• Amazon will not intervene in IP disputes for brands that are not part of Brand Registry–and there’s some disagreement on how useful BR is, anyway.
  • With GTINs (UPCs), you can relist these products as branded items on new ASINs, but you will lose reviews and sales rank.
  • You might be able to use a GTIN exemption to list these products as new branded ASINs without UPCs, but again, you’ll lose reviews and ranks.
  • If the brand does decide to get official UPCs, it will be important that they link each product to a UPC in the database–before you relist on Amazon–and that the brand and UPC are on product packaging, clearly visible in images.

Now, my question–is there no possible way to get these generic listings corrected to the brand shown in images?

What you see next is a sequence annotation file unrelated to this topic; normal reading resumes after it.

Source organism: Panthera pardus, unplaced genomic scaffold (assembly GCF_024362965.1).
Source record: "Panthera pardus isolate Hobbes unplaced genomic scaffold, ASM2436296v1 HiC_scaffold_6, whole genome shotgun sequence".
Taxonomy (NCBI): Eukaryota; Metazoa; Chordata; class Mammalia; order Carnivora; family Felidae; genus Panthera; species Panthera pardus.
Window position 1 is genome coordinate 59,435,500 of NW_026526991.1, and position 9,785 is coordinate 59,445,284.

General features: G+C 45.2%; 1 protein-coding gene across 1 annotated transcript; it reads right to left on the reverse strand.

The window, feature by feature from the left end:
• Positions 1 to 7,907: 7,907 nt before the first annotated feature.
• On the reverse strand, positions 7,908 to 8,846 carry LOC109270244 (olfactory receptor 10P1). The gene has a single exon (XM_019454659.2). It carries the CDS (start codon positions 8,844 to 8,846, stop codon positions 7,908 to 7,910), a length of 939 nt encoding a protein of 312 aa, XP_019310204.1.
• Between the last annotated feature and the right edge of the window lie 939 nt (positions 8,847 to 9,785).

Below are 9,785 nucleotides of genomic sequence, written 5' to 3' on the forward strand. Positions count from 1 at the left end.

I will be running into a similar issue myself in the near future.

Its my plan to list the product again with the appropriate brand, then request the duplicate listing to be merged with the new one. Hopefully, saving the reviews in the process.


Since you are making money off their brand, have you considered paying for the TM to protect YOUR cash flow from their product?

Of course, before I were to do that I would want as iron clad of an agreement as possible that YOU would be the exclusive authorized seller on Amazon and possibly other sites.

I might also try to get the right of first refusal if they ever decide to sell or shut down the brand!


Actually, given that it seems like the brand owner doesn’t care about protecting their IP, he could just register the trademark, and when it’s not objected to, he’ll become the legal brand owner.

And then the listing confusion begins when Amazon checks USPTO trademark ownership against GS1 UPC ownership … and the listing problems begin …